Anyone at the opening night of Tina Brown’s ninth annual Women in the World Summit in New York could only have been humbled by a conversation on stage moderated by journalist Ronan Farrow with three Italian women, two of whom are accusers of Harvey Weinstein, the other a feminist politician. Their bravery was matched only by the bleakness of their stories.
Some of the discussion was almost familiar. Two of the women, Ambra Gutierrez, a model, and Asia Argento, an actress, activist and screenwriter, were pivotal in what became Farrow’s astounding take-down of Weinstein in The New Yorker last year. Gutierrez wasn’t able to address her experience directly because of legal issues but instead spoke of a deeply disturbing encounter with Silvio Berlusconi. What surprised me was the struggle they as well as Laura Boldrini, a parliamentarian, still face in getting Italy to take sexual abuse and harassment seriously.
Boldrini, until recently President of the Chamber of Deputies, said the pushback she had earned for promoting women’s rights went as far as being burned in effigy and getting a bullet in the post. Argento, who has accused Weinstein of forcing her into oral sex when she was 21, said some of the slurs she has endured were unrepeatable in polite New York company.
She acknowledged having ignored friends, including Farrow, who’d urged her to leave Italy for her own safety in favour of remaining and fighting. “If we stop this conversation then we're really doomed. It’s the one chance I've had in my lifetime to advance the whole human species because the betterment of the position of women in society is the betterment of all society.” The #MeToo movement, she added, is the biggest thing to happen to women since the right to vote.
It almost made you grateful to be in the United States and not Europe. Here there is a genuine and crucial conversation going on about women facing acts of sexual harassment by men, most often men who wield power over them. It’s a moment of national reckoning and it’s clearly healthy, despite the potential danger it brings to survivors who speak out.
But the process has only just begun and in one respect the US lags spectacularly. I am talking about its President, who is now, almost on a daily basis, the target of lurid and shocking reports of disgusting behaviour towards women and who has not been held to account or fired from his job like so many others have. Or not yet.
Just before Brown’s conference began, Farrow released another in his series of reports on the topic, this time alleging that a doorman at one of Donald Trump’s New York towers was paid $30,000 early in the presidential campaign to keep quiet about a housekeeper with whom he, Trump, had allegedly had a baby. It’s far from clear that the love-child part is true, but that money was exchanged is convincing. According to Farrow it came not from Trump but from the National Enquirer, a tabloid owned by American Media Inc, AMI, whose CEO is a Trump friend.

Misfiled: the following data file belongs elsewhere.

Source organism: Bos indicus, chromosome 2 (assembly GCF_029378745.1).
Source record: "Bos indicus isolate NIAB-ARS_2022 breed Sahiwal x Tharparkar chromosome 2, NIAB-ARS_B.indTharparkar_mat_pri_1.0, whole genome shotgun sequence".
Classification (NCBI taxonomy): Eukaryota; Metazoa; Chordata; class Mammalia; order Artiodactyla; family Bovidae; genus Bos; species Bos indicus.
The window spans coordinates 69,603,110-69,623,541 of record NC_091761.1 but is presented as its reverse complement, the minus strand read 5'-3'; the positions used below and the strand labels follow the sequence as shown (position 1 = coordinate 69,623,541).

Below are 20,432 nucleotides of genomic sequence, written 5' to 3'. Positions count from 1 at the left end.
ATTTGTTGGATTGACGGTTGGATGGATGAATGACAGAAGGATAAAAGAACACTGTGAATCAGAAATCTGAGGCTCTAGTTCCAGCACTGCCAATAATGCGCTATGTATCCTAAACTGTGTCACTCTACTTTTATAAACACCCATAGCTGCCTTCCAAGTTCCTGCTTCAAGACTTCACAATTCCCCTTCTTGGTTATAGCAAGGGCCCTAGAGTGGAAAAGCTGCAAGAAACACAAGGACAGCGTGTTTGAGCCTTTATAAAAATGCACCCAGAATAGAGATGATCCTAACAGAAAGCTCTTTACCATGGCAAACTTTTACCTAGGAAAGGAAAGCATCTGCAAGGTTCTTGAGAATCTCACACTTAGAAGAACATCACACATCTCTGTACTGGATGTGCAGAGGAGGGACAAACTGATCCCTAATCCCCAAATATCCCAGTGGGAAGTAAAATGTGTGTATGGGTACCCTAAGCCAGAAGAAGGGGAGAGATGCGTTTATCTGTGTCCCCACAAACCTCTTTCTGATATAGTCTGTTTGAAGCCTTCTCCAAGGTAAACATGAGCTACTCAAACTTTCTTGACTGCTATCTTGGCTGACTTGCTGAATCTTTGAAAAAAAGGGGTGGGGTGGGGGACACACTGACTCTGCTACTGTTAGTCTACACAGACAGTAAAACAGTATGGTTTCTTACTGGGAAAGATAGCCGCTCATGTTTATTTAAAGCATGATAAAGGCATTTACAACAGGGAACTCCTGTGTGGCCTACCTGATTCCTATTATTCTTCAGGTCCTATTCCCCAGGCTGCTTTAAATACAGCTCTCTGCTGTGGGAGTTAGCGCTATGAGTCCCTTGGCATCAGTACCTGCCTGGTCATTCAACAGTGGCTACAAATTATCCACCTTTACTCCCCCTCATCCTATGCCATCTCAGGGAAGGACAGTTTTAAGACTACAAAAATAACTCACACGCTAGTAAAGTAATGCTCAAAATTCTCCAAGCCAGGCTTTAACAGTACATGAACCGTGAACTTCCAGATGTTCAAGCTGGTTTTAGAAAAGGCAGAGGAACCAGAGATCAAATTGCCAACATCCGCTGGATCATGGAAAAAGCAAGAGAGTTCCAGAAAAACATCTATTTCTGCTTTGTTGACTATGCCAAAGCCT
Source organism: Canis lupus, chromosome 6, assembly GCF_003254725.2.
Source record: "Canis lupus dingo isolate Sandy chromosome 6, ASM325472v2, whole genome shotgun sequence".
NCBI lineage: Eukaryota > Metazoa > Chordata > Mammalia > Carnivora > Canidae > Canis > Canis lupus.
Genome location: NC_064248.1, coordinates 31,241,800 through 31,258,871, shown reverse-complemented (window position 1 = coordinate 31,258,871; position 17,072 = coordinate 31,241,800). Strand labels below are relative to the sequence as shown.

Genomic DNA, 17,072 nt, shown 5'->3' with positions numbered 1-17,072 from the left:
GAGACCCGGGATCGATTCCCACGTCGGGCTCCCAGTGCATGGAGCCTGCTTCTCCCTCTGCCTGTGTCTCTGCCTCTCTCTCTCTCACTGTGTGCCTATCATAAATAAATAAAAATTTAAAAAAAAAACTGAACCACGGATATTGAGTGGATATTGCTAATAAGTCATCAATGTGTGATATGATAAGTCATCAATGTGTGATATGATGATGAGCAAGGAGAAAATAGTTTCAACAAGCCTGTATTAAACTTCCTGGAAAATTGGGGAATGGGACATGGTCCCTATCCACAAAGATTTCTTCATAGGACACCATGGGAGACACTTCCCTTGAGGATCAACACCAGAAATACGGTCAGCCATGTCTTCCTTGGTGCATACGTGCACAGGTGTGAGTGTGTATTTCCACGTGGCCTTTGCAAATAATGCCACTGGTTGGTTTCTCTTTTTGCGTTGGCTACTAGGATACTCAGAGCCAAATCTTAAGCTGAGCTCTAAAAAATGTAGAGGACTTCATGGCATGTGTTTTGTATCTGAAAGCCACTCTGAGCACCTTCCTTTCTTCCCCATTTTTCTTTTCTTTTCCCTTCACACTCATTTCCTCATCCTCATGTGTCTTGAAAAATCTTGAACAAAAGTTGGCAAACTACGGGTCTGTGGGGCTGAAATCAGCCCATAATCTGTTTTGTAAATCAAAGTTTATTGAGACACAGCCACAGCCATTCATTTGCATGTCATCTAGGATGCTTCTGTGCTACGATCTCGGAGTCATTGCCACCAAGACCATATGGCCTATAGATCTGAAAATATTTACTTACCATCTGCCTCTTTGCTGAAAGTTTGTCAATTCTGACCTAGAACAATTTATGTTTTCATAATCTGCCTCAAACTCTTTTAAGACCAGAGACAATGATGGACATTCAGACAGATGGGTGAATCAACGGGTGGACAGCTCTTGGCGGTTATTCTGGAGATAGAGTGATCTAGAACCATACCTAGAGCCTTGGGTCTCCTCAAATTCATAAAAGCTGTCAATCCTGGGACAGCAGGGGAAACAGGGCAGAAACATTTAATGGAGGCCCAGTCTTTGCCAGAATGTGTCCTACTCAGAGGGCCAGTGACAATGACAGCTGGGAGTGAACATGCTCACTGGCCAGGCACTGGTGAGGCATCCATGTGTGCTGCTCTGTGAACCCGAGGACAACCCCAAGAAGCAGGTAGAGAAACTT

Simultaneously, first reviews appeared of a memoir by James Comey, the FBI director fired by Trump last summer. Called A Higher Loyalty: Truth, Lies and Leadership, the book is due out this Tuesday. In it, we learned, Comey compares Trump to a mob boss. One passage concerns Trump keeping Comey behind after a meeting with senior intelligence officials shortly before his inauguration to talk about allegations that had surfaced about his once being in the company of prostitutes in Moscow, the more lurid details of which involved them peeing on each other.
According to Comey, Trump “strongly denied the allegations, asking — rhetorically, I assumed — whether he seemed like a guy who needed the service of prostitutes. He then began discussing cases where women had accused him of sexual assault, a subject I had not raised. He mentioned a number of women, and seemed to have memorised their allegations.” Trump’s response came in a tweet, in which he called Comey, wait for it, an “untruthful slimeball”.
You get what you pay for or in this case the country gets whom they elect. That “slimeball” would be better applied to Trump than Comey was already plain to see when voters made their choices in November 2016. They had heard Trump boasting about grabbing women’s body parts in that Access Hollywood conversation with Billy Bush and then elected him anyway. No matter the number of lurid stories there are about Trump, he seems just to forge on.
But we may be at a pivotal moment. Last week the FBI raided the offices of the man who has done more than anyone else to protect Trump from scandal fallout – his private lawyer, Michael Cohen. Things agents were looking for reportedly included any materials about other sums of money allegedly paid to Stormy Daniels (by Cohen) and Karen McDougal (by AMI),a porn actress and a centrefold, to stay mum about affairs the women had allegedly had with him. The agents were also after anything on the leaking in 2016 of the Access Hollywood tape. If it appears these payments were made to help save Trump from defeat then election laws may have been broken.
And now a new grenade in Washington DC: a top donor to the Republicans, Elliott Broidy, who has close ties to the White House, was forced to resign as deputy finance chairman of the Republican National Committee after it emerged he paid a former Playboy model $1.6 million in late 2017 after impregnating her. Guess who negotiated the deal: Michael Cohen, of course.
Italy may be in the dark ages, but the US will only be able to claim it is truly addressing injustice suffered by women when members of its political class are held to account and their secret settlements to silence them are exposed. And that may be starting to happen.